Using labour efficiently in service organisations is an important management objective since labour frequently accounts for more than 70 per cent of total operating costs. While most service organisations can use flexible scheduling rules to improve the utilisation of labour, selecting a good or “best” set of work schedules from a large set of alternatives has proved to be a formidable task. A new modelling procedure is described which allows optimal decisions to be made when the desired level of scheduling flexibility results in a very large population of possible schedules. Flexibility in shift scheduling is increased primarily through increasing the number of different shift lengths and allowing flexible placement of breaks. The power of the new modelling approach was used in an experiment described here to assess the relative impact of shift‐length and break‐placement flexibility on labour utilisation. The results indicated that, while either type of flexibility can improve labour utilisation, there was a rather strong synergistic impact from using both simultaneously.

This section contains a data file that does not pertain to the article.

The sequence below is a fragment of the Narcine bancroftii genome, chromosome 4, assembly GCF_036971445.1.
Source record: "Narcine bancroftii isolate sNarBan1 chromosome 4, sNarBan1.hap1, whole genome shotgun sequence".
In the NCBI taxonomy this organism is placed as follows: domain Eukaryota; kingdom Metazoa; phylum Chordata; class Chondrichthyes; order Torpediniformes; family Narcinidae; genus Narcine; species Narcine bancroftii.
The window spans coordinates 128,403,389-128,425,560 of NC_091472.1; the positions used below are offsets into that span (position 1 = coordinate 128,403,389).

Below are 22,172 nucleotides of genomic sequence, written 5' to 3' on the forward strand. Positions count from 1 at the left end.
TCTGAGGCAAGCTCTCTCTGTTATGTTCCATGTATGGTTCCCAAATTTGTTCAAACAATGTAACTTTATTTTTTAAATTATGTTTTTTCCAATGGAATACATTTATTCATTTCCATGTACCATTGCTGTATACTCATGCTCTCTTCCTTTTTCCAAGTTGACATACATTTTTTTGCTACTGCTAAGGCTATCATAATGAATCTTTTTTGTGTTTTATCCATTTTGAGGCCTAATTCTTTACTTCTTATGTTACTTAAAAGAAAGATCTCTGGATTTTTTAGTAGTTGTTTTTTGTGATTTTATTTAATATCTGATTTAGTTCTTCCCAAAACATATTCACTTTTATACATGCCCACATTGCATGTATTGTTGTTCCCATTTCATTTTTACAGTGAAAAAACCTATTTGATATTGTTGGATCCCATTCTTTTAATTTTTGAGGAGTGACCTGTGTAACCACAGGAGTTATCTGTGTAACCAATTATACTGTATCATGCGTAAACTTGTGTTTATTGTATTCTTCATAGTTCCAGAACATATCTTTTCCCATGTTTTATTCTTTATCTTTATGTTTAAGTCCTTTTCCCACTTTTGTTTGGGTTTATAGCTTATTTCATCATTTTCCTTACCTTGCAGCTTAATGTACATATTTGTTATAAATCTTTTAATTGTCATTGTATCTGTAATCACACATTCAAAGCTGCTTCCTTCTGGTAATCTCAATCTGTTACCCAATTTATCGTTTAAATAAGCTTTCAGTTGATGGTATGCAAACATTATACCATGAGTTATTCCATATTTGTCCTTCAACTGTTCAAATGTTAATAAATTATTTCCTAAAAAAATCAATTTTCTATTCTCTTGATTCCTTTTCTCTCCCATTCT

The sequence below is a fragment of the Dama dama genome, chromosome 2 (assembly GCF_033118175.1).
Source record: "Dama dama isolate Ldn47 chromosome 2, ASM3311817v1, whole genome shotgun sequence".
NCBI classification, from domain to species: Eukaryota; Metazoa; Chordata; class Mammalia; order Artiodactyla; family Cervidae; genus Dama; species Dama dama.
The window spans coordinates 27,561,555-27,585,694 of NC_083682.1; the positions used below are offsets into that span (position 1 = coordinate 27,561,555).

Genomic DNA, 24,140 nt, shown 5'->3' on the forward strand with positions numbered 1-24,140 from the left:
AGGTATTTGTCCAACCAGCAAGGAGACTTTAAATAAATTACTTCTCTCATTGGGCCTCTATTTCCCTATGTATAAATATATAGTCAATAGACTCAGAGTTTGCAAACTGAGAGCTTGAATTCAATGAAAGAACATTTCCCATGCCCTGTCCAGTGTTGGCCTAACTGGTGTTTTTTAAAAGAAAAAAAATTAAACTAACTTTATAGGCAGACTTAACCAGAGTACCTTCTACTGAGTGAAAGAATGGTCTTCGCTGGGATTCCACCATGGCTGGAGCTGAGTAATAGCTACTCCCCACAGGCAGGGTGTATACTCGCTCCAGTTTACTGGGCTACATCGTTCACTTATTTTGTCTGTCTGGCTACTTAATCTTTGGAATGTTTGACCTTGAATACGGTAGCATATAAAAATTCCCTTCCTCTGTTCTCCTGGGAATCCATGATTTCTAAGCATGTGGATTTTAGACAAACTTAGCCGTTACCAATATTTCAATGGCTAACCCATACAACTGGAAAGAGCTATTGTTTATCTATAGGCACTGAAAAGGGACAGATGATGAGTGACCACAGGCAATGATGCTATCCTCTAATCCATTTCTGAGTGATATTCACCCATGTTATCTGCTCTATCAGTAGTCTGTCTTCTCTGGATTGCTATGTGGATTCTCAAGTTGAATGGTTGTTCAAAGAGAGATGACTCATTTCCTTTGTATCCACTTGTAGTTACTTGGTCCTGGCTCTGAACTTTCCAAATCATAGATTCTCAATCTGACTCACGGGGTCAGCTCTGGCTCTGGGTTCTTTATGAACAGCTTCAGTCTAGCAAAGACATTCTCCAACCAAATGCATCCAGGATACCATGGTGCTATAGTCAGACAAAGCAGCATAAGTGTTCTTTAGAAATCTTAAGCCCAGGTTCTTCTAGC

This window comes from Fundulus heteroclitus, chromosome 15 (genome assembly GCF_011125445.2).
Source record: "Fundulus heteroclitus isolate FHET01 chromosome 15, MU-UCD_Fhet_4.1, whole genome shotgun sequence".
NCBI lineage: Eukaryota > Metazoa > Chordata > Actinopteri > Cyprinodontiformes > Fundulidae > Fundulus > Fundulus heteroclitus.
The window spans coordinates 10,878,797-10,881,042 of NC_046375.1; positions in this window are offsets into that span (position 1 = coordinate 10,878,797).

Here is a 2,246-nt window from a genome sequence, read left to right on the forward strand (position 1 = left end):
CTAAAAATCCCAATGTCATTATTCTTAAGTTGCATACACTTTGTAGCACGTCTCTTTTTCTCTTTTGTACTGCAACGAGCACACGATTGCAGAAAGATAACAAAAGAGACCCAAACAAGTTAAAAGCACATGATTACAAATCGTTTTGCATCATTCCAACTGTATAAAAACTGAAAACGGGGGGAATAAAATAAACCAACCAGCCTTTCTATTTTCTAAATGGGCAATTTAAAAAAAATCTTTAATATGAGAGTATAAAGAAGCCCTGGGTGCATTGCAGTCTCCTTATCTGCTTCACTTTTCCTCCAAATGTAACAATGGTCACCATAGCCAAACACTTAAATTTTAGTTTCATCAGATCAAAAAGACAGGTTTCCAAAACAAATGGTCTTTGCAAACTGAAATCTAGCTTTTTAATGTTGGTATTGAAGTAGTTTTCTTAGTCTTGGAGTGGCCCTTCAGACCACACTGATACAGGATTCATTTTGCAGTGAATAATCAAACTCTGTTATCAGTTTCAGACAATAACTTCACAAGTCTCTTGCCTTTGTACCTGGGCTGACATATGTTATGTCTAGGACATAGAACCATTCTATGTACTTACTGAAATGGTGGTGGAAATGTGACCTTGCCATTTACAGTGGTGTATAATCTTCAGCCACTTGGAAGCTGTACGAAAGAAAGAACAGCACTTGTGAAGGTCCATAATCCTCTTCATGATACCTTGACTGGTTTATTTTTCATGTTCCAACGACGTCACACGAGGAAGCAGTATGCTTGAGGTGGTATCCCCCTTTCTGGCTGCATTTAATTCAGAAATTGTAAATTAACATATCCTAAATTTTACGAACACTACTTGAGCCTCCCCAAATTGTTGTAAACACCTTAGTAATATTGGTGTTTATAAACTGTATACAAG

Bechtold, S.E. and Jacobs, L.W. (1991), "Improvement of Labour Utilisation in Shift Scheduling for Services with Implicit Optimal Modelling", International Journal of Operations & Production Management, Vol. 11 No. 2, pp. 54-69. https://doi.org/10.1108/EUM0000000001267Download as .RIS
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